Since peaking at $1.80 in Q1/11, Australian based Moly Mines fell for the next two years and has now flat-lined since the second quarter of 2013. A huge percentage of their shareholders threw in the towel during the past year and now they are left with a relatively loyal shareholder base.
After three years of shareholder value destruction, 2014 (in theory) should be the year they turn this around.
And because so many investors have grown tired of waiting for something to happen with the company (and because they are based out of Australia), the discount to their giant cash value is very large.
Moly had an iron ore mine which was sold in 2013 and added to their already large bank account. A person in theory would hold this one waiting for them to find a good use for all that cash. With so many projects in desperate need of capital, the possibility exists to acquire a high quality asset and rebuild shareholder value this next year.
TWO RISKS – TIME & THE CHINESE
My primary concern would be that this becomes long term idle money. As I mentioned, they have approx. $78 million CDN in the bank and are looking for an acquisition or merger. However a large percentage of their stock is owned by a Chinese Investment Group with a VERY questionable past - Hanlong Group.
The founder of Hanlong was billionaire Liu Han
. He was arrested in March of 2013 for harbouring a fugitive but many believed his charges in China were extended to include corruption and graft. He went to trial recently but there was no public coverage. A month ago it was reported in Australian media that sources believed Liu Han was found guilty and executed by the Chinese government.
It has Surfaced this week that Liu Han is alive - maybe not doing so well, but alive.
And the drama goes deep. The following article provides a good overview but here is a quote:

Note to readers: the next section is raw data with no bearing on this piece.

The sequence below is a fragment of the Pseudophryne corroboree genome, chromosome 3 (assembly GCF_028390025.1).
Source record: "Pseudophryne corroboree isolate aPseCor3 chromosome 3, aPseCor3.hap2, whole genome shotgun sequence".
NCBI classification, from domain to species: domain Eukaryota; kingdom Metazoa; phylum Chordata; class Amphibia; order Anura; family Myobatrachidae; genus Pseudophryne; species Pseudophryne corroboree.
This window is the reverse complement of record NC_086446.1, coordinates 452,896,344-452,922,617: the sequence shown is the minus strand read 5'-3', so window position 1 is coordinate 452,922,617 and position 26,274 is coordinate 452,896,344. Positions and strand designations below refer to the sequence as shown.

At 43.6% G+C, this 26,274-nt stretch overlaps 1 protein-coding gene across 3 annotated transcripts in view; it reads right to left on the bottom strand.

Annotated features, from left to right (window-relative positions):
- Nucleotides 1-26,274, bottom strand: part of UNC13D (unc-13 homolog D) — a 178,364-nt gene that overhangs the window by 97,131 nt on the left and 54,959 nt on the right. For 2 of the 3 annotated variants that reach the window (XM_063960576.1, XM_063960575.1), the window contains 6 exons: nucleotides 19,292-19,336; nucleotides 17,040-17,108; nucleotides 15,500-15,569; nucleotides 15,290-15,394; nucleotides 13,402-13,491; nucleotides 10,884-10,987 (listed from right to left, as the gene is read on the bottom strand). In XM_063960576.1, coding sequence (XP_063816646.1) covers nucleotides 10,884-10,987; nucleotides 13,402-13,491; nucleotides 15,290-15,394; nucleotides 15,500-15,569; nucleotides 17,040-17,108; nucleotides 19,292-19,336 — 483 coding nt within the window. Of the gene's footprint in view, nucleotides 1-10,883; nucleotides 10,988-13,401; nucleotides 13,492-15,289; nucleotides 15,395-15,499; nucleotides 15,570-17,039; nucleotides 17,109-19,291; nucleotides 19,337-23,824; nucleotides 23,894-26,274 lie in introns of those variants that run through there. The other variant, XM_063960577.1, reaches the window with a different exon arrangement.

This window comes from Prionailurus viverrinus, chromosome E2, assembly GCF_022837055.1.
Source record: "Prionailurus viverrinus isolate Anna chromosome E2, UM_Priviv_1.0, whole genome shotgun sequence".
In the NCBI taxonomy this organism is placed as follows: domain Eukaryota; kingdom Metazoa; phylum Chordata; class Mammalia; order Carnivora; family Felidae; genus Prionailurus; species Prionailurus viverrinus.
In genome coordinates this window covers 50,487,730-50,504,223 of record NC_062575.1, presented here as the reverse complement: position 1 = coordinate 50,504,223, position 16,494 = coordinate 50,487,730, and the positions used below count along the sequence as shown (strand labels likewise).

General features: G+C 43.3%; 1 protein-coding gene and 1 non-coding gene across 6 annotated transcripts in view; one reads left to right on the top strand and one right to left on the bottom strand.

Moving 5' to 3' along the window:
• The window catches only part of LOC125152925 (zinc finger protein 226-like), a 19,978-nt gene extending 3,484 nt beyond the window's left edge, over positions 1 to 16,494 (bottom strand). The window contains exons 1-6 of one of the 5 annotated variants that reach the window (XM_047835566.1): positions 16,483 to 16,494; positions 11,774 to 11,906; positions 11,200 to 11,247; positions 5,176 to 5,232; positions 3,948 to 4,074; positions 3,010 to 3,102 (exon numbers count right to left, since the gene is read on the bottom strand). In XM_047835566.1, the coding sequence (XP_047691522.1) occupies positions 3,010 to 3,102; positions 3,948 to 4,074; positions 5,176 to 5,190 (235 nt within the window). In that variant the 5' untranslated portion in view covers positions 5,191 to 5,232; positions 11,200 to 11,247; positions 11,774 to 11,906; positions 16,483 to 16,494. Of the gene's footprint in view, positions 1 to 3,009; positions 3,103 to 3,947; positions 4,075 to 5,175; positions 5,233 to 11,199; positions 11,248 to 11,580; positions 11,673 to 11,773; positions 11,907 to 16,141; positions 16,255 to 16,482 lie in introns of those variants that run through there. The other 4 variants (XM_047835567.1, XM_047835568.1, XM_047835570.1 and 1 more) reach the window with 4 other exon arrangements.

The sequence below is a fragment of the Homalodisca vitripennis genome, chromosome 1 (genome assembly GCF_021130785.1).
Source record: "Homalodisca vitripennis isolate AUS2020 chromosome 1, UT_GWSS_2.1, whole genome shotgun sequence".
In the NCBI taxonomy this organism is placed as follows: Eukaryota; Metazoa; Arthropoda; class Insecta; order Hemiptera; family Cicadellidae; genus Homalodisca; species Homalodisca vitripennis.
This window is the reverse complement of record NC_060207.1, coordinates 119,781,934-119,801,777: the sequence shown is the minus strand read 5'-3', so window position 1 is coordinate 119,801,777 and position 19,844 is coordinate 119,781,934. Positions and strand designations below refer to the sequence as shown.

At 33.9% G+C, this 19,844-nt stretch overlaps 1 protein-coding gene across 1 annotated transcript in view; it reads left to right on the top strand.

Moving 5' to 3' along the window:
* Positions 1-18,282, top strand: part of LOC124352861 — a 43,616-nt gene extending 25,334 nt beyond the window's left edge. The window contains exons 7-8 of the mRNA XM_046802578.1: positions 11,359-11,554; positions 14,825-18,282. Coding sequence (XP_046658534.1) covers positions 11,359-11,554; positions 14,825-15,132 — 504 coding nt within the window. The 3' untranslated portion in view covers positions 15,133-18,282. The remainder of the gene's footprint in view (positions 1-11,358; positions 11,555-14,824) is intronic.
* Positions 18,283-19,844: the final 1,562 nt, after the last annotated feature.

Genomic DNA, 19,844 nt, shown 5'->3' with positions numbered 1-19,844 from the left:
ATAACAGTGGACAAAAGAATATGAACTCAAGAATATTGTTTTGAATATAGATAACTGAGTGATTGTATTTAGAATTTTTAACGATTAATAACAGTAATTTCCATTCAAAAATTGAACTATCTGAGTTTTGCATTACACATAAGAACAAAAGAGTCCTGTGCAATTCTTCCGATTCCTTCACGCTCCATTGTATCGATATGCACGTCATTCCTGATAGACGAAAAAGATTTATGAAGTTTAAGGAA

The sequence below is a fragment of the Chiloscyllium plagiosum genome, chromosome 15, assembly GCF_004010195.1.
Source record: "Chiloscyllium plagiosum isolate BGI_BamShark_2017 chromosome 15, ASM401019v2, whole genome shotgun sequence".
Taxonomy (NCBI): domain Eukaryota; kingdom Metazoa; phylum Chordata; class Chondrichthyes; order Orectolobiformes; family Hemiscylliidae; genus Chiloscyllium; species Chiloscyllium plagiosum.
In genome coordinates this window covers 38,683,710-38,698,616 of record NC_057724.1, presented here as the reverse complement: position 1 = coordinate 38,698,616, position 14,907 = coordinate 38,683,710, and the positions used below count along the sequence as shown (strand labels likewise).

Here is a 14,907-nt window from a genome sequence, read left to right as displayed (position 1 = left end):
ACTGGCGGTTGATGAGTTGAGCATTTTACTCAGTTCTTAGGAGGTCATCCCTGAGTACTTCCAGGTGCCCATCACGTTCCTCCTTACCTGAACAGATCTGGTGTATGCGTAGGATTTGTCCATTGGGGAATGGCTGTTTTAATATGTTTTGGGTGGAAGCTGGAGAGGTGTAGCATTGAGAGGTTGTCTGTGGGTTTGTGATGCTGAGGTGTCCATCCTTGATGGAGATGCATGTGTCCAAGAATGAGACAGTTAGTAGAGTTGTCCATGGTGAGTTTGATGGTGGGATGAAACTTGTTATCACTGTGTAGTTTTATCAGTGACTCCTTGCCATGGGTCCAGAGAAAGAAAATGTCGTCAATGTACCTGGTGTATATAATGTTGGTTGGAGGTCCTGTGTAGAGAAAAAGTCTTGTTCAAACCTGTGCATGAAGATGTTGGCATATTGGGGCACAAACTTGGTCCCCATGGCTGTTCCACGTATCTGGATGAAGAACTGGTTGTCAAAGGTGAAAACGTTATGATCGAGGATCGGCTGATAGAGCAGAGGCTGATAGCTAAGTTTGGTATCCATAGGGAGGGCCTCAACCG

"36 people including Liu and his brother Liu Wei are being prosecuted by the Xianning People’s Procuratorate in Hubei Province on suspicion of six murders and other gang-related crimes
LIU HAN A HUGE EMBARASSMENT FOR MOLY MINES
Hanlong invested a lot of money in Australia and that included Moly Mines. When problems began to surface with Hanlong (including an insider trading scandal), many outside investors painted Moly Mines with a tainted brush. Unfortunately MOL was guilty by association only but it was bad enough to harm their image in the eyes of investors and many shareholders.
Moly Mines has seen several changes to its board of directors (BOD) over the past year and what is left is a slate of very professional people.
Typically the BOD on a shell company like this is groomed ahead of acquisitions or mergers and that is hopefully what they are doing here. The timing of such a transaction is the unknown variable. Raising $80 million for a junior public mining company would be a massive undertaking so these guys have a huge advantage in this market.
The speculation is how well do they leverage that money to rebuild shareholder value?
MOL has very good liquidity from 11 to 13 cents and what "appears" to be attractive risk/reward
– if you can look beyond the negative history of Hanlong.
October 30, 2013 (news release excerpt)
The board is aware of the urgent task ahead to restore shareholder value and will be embarking on two large and very important initiatives.
The first is to take the steps necessary to start rebuilding the reputation of Moly Mines.
The second is to grow the value of the company. While the board is keen to make progress on these fronts as soon as possible, all opportunities will be considered in a very careful and measured way. Getting it right is critical. The early view of the board is to concentrate on substantial advanced projects in copper and gold in countries with acceptable sovereign risk. Ideally, there will be more than one project, with both commodity and geographic diversification.
As the board refines its thinking, further detail will be provided.
** TWITTER NOTE: I maintain a twitter page at - twitter.com/tsxalerts
Disclosure: Danny Deadlock owns 200,000 shares of MOL